"This race is important to qualify
for nationals," senior rower Jennifer
Waling said. "It's one of our last two
chances to perform well."
The Wolverines have another
chance to qualify next week at the
Midwest Sprints in Madison, Wis.
To better its chances of qualify-
ing, the men's varsity heavyweight
boat has been making some changes
in personnel. Because coach Will
Brewster thinks that the men can
show further improvement this sea-
son, he has been mixing in some of
* the faster lightweight rowers in an
attempt to get better times.
"Our coach decided to switch
some people around in the boats,"
junior rower Matt Beelen said. "He
then compares the switches to try to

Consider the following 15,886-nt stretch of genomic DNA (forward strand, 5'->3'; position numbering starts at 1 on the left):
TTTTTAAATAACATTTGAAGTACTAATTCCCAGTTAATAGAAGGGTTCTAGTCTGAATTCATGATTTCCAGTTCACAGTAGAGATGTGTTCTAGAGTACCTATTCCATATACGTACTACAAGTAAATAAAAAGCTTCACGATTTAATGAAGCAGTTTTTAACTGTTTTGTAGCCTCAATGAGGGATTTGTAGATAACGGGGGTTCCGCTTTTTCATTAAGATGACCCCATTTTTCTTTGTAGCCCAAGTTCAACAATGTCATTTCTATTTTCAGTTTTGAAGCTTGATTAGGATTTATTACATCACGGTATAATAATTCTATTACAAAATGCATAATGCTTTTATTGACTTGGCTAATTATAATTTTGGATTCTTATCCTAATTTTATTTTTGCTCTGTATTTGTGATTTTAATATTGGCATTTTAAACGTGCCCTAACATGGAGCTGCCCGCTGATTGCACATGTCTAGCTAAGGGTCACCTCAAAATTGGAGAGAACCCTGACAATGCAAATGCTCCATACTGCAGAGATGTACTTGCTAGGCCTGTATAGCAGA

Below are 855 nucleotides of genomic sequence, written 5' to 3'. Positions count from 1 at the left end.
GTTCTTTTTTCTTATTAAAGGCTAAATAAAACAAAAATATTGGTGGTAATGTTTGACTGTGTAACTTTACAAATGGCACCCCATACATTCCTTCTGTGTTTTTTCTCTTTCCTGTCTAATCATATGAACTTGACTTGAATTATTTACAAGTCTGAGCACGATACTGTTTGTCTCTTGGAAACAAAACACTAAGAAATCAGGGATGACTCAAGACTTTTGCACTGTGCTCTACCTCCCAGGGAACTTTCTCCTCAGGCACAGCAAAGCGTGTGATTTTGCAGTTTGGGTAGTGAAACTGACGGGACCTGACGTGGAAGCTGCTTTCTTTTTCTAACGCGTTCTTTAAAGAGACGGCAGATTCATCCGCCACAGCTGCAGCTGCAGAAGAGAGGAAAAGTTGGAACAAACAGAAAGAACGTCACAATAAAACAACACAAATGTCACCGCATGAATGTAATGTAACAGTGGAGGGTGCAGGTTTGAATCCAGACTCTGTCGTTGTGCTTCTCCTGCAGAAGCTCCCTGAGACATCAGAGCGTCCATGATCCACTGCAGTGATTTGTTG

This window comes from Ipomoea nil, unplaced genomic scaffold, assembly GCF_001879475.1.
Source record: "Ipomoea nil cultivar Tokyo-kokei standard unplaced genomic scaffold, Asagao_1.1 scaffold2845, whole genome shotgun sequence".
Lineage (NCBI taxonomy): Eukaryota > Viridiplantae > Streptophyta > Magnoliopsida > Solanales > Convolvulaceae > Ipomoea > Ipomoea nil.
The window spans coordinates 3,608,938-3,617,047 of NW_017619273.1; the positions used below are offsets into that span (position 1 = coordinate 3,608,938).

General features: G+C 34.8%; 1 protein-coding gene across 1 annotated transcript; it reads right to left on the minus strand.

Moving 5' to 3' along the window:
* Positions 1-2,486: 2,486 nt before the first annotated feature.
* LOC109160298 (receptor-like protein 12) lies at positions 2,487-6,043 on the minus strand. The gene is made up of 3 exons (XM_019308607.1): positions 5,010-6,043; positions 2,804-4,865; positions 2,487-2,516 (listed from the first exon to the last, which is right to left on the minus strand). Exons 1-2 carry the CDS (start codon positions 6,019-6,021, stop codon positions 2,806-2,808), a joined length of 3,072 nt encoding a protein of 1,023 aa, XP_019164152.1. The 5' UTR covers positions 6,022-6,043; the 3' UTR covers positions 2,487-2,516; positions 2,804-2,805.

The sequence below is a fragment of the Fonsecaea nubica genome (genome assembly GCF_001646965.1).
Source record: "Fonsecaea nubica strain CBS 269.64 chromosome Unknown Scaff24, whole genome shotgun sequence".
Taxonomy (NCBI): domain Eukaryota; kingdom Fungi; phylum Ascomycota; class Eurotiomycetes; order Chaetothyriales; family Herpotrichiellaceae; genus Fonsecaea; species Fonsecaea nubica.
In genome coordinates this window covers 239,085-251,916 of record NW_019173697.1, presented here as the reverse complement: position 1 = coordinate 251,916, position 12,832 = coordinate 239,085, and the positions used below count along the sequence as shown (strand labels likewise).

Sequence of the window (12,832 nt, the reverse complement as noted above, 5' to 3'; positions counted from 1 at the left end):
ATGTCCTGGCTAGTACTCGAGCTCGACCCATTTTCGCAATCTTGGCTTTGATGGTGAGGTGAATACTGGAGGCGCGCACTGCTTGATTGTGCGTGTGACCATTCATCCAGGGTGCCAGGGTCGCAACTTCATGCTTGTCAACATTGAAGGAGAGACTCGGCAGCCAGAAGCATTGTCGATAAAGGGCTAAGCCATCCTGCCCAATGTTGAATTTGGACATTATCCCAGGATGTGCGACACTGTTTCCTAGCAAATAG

get the fastest boat. It shouldn't hurt
the lightweights too much because
there won't be a lot of lightweight
competition at this meet."
The SIRAs will give Michigan
another chance to race against Vir-
ginia, George Washington, and
Cincinnati - all opponents against
whom the Wolverines have not been
fully able to compete due to bad
weather. The opportunity to race
against these teams in a setting free
of harsh conditions has inspired
"We haven't had a chance to re-

ally race them," junior rower Monica
Maiorana said. "We want to go
down there and win."

Women tumblers
end year at NCAAs

by Thom Holden
Daily Sports Writer
The final meet -- there will be
nothing left to say.
The Michigan women's gymnas-
tics team left Tuesday morning for
the national championship meet in
Corvalis, Ore. The meet, featuring
the top 12 teams in the country,
begins Thursday afternoon with the
team trials. The top three teams from
each session move on to tomorrow's